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Pet Safety During Coronavirus, COVID-19 and Animals

Pet Safety during coronavirus

How to Care for the Family Pet During COVID-19 (COVID-19 and Animals)

Pet safety during coronavirus is a big concern for everyone. As coronavirus rampages through the human population, it is having a profound effect on our pets. Just like people, animals have to observe social distancing rules, with dogs bearing the brunt of the measures. 

Many owners, therefore, are rightly concerned about pet safety during coronavirus outbreak. What should they do? How should they respond? When should they see a vet?

Can Pets Get The New Coronavirus (COVID-19)? 

The novel coronavirus allegedly emerged in China, where it passed from wild animals, possibly a pangolin or bat, and into humans. Viruses only cross the species barrier rarely, following a chance mutation that allows them to bypass the defenses of the new host. In the case of the SARS-CoV-2 – the current coronavirus – a chance mutation, we are told, allowed it to make the jump. The virus developed a new protein key that allowed it to unlock the door on the surface of human lung cells, thereby making it infectious to people. 

This aspect of viral transmission naturally begs the question of whether a similar process could occur between humans and their pets. Could they get sick too?

Interestingly, there is evidence that cats and dogs can carry the virus on their bodies and in their mucus membranes. However, there is not any data yet suggesting that they can become seriously ill or die, as people can. Some researchers have observed that some large cats can develop a dry cough, but they are mostly asymptomatic. The same is true of dogs. The transmissibility to other animals is not widely known. 

Commentators often dismiss the idea that viruses can travel between species because viruses use very specific key-like proteins to unlock cell doors. And these locks are different in every species. However, no law of nature says that the coronavirus cannot make the jump again from people to their pets, so we will need to remain vigilant.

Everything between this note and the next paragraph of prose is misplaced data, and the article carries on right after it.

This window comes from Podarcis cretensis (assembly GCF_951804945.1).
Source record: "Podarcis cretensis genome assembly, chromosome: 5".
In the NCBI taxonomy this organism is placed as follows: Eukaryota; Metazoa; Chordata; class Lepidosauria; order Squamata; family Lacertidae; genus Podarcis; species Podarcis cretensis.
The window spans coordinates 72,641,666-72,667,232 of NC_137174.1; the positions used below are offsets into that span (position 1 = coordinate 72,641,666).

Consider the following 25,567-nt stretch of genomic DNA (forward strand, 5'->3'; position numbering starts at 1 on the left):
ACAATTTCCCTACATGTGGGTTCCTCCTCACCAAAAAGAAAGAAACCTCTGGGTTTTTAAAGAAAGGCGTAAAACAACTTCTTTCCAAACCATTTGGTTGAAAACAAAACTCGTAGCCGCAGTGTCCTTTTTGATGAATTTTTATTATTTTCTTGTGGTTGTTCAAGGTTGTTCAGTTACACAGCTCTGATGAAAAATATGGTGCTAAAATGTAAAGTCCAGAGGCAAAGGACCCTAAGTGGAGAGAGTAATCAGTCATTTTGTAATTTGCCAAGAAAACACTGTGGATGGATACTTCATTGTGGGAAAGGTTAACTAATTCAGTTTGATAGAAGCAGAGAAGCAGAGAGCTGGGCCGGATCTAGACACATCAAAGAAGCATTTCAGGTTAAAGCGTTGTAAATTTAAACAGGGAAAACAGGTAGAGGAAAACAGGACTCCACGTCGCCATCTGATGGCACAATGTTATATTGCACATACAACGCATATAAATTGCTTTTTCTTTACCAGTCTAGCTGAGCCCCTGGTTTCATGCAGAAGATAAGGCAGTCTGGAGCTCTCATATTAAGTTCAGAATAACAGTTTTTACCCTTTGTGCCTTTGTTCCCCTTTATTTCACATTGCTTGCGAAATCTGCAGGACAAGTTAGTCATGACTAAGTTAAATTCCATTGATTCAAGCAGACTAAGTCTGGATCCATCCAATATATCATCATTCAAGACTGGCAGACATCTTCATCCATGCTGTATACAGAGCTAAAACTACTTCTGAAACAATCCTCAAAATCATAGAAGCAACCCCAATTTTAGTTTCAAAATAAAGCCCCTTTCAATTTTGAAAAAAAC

We do not know for sure yet, but coronavirus will likely come around in a second wave later this year or next. Viruses like this tend to mutate and then pulse through the population periodically. The current version of the virus is relatively harmless to pets right now.

The main danger for pets in the current COVID-19 pandemic, however, is their owners becoming sick or unable to take care of them financially. In general, dogs, cats, and others should be okay, so long as the virus does not make the inter-species leap. 

Is It Contagious To Humans?

Coronavirus can survive for a few hours or materials similar to your pet’s fur. So, if a person with COVID-19 sneezes or coughs on your animal and then you touch them with your hand and touch your face, then you could become infected. The risks are likely small, though compared to standing close to an infected human. If you are worried, keep your pet on a lead in public and maintain social distance at all times. 

If you or somebody in your household currently has COVID-19, then keep your animal indoors. Doing this will help prevent the spread of infection to other people in the community. 

When To See A Vet?

Most people are doing everything that they can to maintain social distancing and stay at home as much as possible. Sheltering in place is the best way to blunt the peak of the pandemic when vaccines and antivirals are unavailable. 

But what if your pets get very ill? 

If your pet gets sick during COVID-19, then you can still get care, but you should only seek it if there is a genuine emergency. 

The CDC has instructed veterinarians to limit in-person patient care to critically ill animals and only to carry out work if it is in the interests of public health. Most veterinarians are performing online meetings. Online meetings with owners are being used to discuss the needs of their animals and what to do next. Sometimes, they will invite you to bring them in for further examinations, and other times, they’ll instruct you on how to manage at home until the coronavirus threat passes. 

You must tell the vet whether you have COVID-19 symptoms or have tested positive for the virus as this will help them choose the right protective gear. 


For many pets, the risk is not COVID-19 itself, but the fallout from the virus on human society. Pet owners are struggling financially, and sick animals may not be able to get the medical attention that they need. As an owner, the best way to look after your pet is to take care of yourself and the people around you. 

We hoped you found our blog about pet safety during coronavirus helpful. If you are looking for more information, you can visit our Brightcare Veterinary Group Animal Hospital website. If you have questions or concerns, please do not hesitate to reach out to us.

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